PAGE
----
Tim Patterson is the vice president of sales and marketing for Interpretive Exhibits, a tradeshow marketing expert who is an in demand speaker, a blogger on communications and social media at the Tradeshow Guy Blog, and author of Twittering Your Way to Tradeshow Success. Under the alter ego of Tim ‘Gonzo’ Gordon, he and Rodger Pike produce and host Communication Steroids, a weekly podcast that looks at smart practices and techniques for presentations, media relations, and public speaking. He literally has another dozen projects that I haven’t listed here; Tim is one very engaged guy.
Tim has been kind enough to delve into a few ideas for using social media for tradeshow engagement. However, he is just scratching the surface. Please add your ideas for using social media at tradeshows in the comments.
10 Tips for Using Social Media to Close More Biz at Tradeshows
By Tim Patterson, @tradeshowguy
Need more proof that social media is a great place to meet people of like minds?
A couple of weeks ago I was doing research for a presentation on social media and PR to a local chapter of the PRSA, so I went to Twitter, searched for the hashtag #PR and found several tweets that contained the hashtag.
One tweet was from Steve Farnsworth. Being the direct kind of guy I am, I picked up the phone and left a voice mail with him. It wasn’t long before he called back, and soon we were trading notes on various social media experiences we’d had.
The conversation led to a handful of ideas for my presentation (which went over well, btw), and also led Steve and I to do a Tweet chat about using social media to close more biz at tradeshows. [To see the Social Media 4 Biz Twitter chat search #SM4B]
The process of talking, hashing out ideas, articulating those ideas and preparing for a chat or a presentation tends to focus your mind. As a result, I came up with list of a number of things that you can use to use social media to bring people into your world at your tradeshow appearances. Some of these ideas will take just a little organization and execution by just one or two people. Others may take more investment of time, energy and money – but hey, that’s what it’s all about, isn’t it?
1. Tweet out contests and promos for people to come to your booth. Keep a count of how many people stop by and ask about the freebie as a result of the prize. When tweeting at or about a specific show, ALWAYS use the show’s hashtag.
2. Create a hashtag for your company at the show. For instance, if your company was Keen Shoes, you could include the hashtags #Keen and #ORSM09 – after the show, count how many times those hashtags were retweeted.
3. Create a mini-site or blog dedicated to your appearance at a specific show, or targeted exclusively towards your tradeshow marketing efforts. Offer white papers, e-books and special reports exclusive to the site; perhaps related (or not) to your tradeshow appearance. Drive traffic there through social media, email and other sources. Web traffic and download metrics are easily trackable through Google analytics and basic web stats. Folks that download the white papers and reports are now in your marketing/sales funnel.
4. If you have a Facebook company page (if you don’t, you definitely should), send out regular messages to your fans about special deals or prizes that you are offering at the booth. This could be done ahead of time as well as during the show. By offering different prizes, you can track the responses from each medium.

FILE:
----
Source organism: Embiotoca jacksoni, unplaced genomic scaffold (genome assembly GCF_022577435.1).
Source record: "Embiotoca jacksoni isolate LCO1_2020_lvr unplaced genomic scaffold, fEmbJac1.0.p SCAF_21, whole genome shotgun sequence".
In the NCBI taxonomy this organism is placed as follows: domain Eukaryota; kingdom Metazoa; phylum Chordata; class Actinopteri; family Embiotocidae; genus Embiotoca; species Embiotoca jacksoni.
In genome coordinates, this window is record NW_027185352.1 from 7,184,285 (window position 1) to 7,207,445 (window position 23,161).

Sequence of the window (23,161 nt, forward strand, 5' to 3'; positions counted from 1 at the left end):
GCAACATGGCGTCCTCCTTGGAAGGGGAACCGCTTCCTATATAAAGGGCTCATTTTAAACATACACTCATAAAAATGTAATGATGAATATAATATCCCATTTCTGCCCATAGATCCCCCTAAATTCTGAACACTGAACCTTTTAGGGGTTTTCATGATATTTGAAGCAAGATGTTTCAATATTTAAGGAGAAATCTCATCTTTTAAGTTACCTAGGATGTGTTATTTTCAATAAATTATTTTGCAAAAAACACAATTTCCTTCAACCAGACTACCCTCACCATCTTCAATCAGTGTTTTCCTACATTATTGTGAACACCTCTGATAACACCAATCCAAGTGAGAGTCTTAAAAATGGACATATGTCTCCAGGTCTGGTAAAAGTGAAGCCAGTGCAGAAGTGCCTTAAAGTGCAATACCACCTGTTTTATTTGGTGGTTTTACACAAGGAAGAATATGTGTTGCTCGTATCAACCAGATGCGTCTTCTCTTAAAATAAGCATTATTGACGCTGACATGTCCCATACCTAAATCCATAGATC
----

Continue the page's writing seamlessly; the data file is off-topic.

5. Invite people to post a tagged photo taken at your booth to their Flickr account. If you have some sort of celebrity, or even a nifty backdrop such as a tropical beach, this would encourage more participants.
6. Shoot a commercial at your booth and post the best ones on your YouTube channel. Invite visitors to take 30 seconds and promote your product in any way they’d like. Low budget? Use a Flip video camera for $150 and start shooting.
7. Invite a few prominent bloggers in your industry to stop by for a chance to get a scoop on your new product or service. Make sure they have links available for their post. In fact, you might create a special landing page just for readers from that blog. It’ll give you a chance to respond specifically to interest in that show or those specific products, plus you can easily measure the metrics of people coming in via that link.
8. If you’re a speaker, and are doing a presentation where you’re projecting your laptop on stage, show your audience real-time tweet searches and Twitter comments about your presentation. Caveat: do this ONLY if you’re willing to take a few negative comments. But hey, it’ll make your presentation much timelier – and it’ll give you some real feedback on what you need to improve! A quick search for the hashtag after the show will give you measurable feedback about the presentation. It also gives those not at the show a chance to peek at the conversation while it’s happening.
9. Invite guest speakers, bloggers, product reps and others to appear on your live streaming video channel at UStream.TV or other video streaming site. Track visitor metrics and comments.
10. Give out Pokens (or thumb drives) with all of your company’s Social Media contacts. Track how many people come to your Facebook page or your mini-site as a result.
I’ve seen or heard about most of these ideas – or at least some version of them – actually used in tradeshows. I’d love to see what methods you’ve used to combine social media with face-to-face tradeshow marketing. Please leave a comment.
After all, while you can meet people online, meeting in person is where you really solidify that relationship.
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